We've been spending a lot of time in our R&D space, continuing our experiments with beetleblocks and watercolorbot. We've been thinking about ways to start introducing these tools and technologies to visitors to the Exploratorium. As normal, we decided to start out slow, only working with small groups of participants to prototype how programming and digital fabrication can run as drop in activities in our public workshop space.
We made the environment a little more cozy than our usual setup so that we could really focus on faciliation with a limited number of participants. We put two computer stations on the round table and had a tall workbench for the watercolorbot, a vinyl cutter, and a third computer dedicated to controlling those tools. There was also one extra table set up for cutting the sheets of vinyl
to load into the cutter.
The first part of the workshop was introducing the beetleblocks program to learners. Quite a few of the kids had some experience with either scratch or another visual programming tool which was helpful for our introduction. I had a couple cards with the 'program' for basic shapes on them to help people get going. The programming alone seemed pretty interesting to people and many spent anywhere between thirty minutes to an hour messing around with the coding.
One interesting thing that we noticed from observing the kids experiments with beetleblocks, was that many of them created a couple blocks of code to use almost as drawing tools, pressing the blocks to create interesting patterns. This was a nice way of testing things out but was a little challenging for us as facilitators because we couldn't necessarily trace back the pattern.
Another thing that we saw was that people didn't have a lot of context for what numbers went in the blanks in the blocks. For example, there's no way of knowing that the 'rotate' block needs an angle between 1-360, the grid is 10x10 and the number of repeats can quickly multiply to be something that will take a prohibitively long time to paint on the watercolorbot.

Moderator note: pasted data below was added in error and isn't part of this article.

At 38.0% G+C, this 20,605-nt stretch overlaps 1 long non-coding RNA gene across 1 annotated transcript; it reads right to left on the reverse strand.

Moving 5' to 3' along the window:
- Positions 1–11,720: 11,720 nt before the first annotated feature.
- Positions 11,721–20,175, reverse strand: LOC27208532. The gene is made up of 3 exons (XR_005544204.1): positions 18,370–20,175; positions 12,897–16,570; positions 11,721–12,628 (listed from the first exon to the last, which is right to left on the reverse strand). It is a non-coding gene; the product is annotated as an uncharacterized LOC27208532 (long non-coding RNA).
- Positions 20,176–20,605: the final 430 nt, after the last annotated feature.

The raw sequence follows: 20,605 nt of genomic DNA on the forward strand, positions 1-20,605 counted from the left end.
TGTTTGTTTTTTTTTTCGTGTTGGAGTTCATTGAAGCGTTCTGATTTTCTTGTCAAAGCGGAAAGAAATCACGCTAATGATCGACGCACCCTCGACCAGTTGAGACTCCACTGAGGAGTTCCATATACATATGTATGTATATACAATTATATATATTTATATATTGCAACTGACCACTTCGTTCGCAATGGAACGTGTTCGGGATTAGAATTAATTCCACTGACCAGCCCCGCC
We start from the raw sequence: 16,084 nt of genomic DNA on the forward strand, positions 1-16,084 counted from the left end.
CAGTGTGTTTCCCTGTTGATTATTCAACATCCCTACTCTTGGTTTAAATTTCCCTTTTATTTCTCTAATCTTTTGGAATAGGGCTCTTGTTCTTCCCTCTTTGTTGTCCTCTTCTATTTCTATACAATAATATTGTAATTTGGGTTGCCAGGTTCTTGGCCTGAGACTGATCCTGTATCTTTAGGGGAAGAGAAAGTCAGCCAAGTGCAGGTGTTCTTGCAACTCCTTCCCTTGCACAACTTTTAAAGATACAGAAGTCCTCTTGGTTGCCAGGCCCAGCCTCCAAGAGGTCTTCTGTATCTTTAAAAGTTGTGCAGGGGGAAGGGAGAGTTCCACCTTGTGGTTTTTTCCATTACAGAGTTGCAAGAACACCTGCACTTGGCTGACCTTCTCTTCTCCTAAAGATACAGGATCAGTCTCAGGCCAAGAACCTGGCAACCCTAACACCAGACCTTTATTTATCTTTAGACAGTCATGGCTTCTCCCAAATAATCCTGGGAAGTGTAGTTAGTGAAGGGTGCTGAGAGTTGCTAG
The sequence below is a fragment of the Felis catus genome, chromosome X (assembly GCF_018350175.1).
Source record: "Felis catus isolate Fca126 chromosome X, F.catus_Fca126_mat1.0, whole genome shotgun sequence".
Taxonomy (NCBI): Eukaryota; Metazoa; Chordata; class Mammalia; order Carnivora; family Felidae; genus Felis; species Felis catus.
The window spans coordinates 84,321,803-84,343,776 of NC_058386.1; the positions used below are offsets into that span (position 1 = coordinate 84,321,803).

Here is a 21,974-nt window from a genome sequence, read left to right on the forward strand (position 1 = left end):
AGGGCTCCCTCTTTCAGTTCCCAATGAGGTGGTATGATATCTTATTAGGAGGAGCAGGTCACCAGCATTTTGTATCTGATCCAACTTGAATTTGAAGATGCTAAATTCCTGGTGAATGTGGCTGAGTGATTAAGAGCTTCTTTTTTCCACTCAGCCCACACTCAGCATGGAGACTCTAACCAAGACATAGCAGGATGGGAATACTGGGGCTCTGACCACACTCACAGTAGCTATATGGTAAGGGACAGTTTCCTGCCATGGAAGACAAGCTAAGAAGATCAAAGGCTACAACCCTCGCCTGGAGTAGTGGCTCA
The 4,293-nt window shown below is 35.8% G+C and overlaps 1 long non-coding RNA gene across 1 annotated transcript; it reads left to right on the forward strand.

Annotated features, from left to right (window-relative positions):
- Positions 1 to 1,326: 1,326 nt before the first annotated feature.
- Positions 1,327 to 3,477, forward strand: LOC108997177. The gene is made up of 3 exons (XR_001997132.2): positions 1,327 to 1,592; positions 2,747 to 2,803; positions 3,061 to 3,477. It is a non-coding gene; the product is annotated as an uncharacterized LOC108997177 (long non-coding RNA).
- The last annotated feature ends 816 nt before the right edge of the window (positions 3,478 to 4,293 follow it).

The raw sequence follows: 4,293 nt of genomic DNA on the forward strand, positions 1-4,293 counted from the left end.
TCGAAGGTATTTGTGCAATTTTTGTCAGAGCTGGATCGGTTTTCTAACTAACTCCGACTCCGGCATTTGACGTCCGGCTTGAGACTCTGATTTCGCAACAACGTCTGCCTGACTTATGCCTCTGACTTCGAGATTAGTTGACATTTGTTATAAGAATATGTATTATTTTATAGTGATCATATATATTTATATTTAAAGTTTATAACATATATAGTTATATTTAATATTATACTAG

We thought that having the choice of watercolor bot or craftrobo vinyl cutter to bring peoples designs in the real world would be good for a couple reasons. First we thought that different designs might work better on one tool or the other depending on if people used lots of colors, how intricate the designs were, and the learners' interest. Also it was helpful to have two tools that could be running simultaneously so that in case there was a really long job on the watercolorbot, people could still make a sticker.
The vinyl stickers (especially the glitter ones) were really popular and it takes quite a bit less time and space than any of the other digital fabrication tools which is an advantage on the museum floor. One drawback is that there's a little more 'tweaking' of the file that needs to happen by us in Illustrator which takes away a faciliator for a longer amount of time. Overall the switching between computers, USB drives, and programs still feels a bit clunky and is something that we'd like to work on streamlining and possibility putting more in the hands of the participants.
Just testing out the activity for the first time gave us lots of ideas and things to try for future workshops. The first thing that I'm interested in changing, is making the 'handouts' more open ended but also more descriptive. Instead of showing people how to make something like a triangle or circle, I now feel it would be better to give the general structure (same for each) and describe what the black spaces mean, allowing people to do the experimentation for themselves. I could imagine several 'example' handouts that introduce some of the aspects of the language like random numbers, variables, or repeating patterns.
Additionally I think it will be good to experiment with the way we introduce the connection between the programming and the digital tools. I think on one hand it's a really nice experience for people to take something from the digital to the physical world, but I'm still unsure how the limitations of the tools or materials either add to or take away from the tinkerability of the activity. It will be really fun to continue to test out the programming, design, and digital tools in the Tinkering Studio as we experiment with different ways of running the workshop.